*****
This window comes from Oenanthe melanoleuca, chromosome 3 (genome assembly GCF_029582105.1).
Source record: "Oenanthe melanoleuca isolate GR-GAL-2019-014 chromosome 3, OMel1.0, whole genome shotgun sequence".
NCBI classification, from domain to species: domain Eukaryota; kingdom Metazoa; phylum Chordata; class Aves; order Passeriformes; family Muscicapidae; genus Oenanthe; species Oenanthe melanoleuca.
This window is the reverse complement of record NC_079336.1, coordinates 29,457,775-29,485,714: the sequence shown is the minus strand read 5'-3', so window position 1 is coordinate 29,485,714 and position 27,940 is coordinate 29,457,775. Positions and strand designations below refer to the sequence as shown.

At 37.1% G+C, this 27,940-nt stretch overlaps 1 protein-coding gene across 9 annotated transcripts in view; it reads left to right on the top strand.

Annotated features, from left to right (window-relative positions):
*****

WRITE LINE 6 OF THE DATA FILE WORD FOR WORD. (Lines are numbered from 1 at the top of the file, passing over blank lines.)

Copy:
Annotated features, from left to right (window-relative positions):